Council defends dog ban plan
By Richard SmithA CONTROVERSIAL plan to ban dogs from a beach has been defended by council officers.Dog walkers in Felixstowe are angry Suffolk Coastal District Council was applying for a new byelaw to ban their animals for five months from a section of beach that has won the Seaside Award for four consecutive years.
By Richard Smith
A CONTROVERSIAL plan to ban dogs from a beach has been defended by council officers.
Dog walkers in Felixstowe are angry Suffolk Coastal District Council was applying for a new byelaw to ban their animals for five months from a section of beach that has won the Seaside Award for four consecutive years.
The byelaw, if approved by the Department of the Environment, Food and Rural Affairs, would make it an offence for anyone other than a registered blind person to allow their dog to go onto the beach between Brackenbury, The Dip and Clifflands in Old Felixstowe from May to September.
Dog owners would also have to keep their pets on a lead on the adjacent promenade. But they protested it was only dog owners who used that beach and they should be allowed to continue to walk their animals.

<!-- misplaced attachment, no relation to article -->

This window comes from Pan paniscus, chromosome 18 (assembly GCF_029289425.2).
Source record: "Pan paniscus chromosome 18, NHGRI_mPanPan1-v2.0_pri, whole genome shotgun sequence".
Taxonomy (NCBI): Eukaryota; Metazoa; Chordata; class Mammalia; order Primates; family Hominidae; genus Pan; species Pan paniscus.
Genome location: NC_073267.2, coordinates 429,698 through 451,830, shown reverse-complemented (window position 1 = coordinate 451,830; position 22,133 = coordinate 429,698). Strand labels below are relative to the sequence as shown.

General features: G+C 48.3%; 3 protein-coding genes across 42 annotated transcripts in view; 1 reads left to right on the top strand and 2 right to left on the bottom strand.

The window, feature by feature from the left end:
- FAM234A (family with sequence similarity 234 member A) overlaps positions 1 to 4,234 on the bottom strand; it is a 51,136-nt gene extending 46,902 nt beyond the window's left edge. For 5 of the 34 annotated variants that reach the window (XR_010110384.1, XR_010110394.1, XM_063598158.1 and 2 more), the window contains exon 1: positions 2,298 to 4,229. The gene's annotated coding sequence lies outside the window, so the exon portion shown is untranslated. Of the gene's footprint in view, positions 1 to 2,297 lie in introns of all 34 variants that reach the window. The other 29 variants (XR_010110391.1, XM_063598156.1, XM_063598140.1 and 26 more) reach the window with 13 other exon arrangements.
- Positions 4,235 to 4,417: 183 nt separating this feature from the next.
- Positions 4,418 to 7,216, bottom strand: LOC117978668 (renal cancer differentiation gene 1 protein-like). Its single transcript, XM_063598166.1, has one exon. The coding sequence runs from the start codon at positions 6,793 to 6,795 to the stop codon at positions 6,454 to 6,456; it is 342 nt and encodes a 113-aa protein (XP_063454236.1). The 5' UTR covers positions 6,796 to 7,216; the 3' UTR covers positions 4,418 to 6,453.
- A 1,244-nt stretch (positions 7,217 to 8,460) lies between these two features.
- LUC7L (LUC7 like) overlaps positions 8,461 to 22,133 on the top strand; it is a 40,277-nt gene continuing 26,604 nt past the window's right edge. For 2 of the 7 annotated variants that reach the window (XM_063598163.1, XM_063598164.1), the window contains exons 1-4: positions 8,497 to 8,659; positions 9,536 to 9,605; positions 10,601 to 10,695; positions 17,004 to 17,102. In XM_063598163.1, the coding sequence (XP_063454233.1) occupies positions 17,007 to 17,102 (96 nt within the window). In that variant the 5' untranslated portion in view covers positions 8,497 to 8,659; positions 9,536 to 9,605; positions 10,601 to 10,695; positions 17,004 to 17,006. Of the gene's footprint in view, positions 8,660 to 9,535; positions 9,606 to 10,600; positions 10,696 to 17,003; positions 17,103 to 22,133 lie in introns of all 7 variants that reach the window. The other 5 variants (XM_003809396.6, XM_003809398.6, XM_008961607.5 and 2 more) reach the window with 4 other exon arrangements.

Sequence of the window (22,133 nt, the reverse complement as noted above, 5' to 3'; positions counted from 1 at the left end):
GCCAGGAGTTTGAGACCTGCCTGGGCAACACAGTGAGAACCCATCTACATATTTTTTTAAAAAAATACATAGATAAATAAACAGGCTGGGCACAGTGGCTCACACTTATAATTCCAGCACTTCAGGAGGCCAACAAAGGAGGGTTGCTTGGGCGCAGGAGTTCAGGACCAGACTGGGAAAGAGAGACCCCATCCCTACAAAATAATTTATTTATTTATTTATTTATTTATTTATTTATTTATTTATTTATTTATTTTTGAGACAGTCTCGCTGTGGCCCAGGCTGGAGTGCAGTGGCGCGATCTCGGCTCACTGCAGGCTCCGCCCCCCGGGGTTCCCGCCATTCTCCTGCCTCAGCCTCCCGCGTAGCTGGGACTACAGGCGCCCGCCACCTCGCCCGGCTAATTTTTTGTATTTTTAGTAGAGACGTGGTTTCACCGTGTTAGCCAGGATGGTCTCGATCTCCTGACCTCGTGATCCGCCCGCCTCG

But Deborah Robinson, the council's director of environmental services, said: “Most dog owners are responsible, but a few are making our popular beaches unpleasant for others, especially those with small children.
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“We want to achieve a balance between beach users and dog owners and there are still areas where a dog can stroll by the sea without any restriction.
“We received a number of complaints about dog fouling on the beach and also along the promenade and the proposed restriction during the summer months gives families the option of visiting a dog-free area.
“This should help us keep The Dip attractive to visitors and the Seaside Award's Yellow Flag.”
The council has had a byelaw since 1989 to ban dogs between May 1 and September 30 from the beach between the pier and the Spa Pavilion.
An advert will soon appear in newspapers advising people of the proposal to introduce a new byelaw and they will have 28 days to give their opinions. It is possible a public inquiry could be called to review both sides of the debate.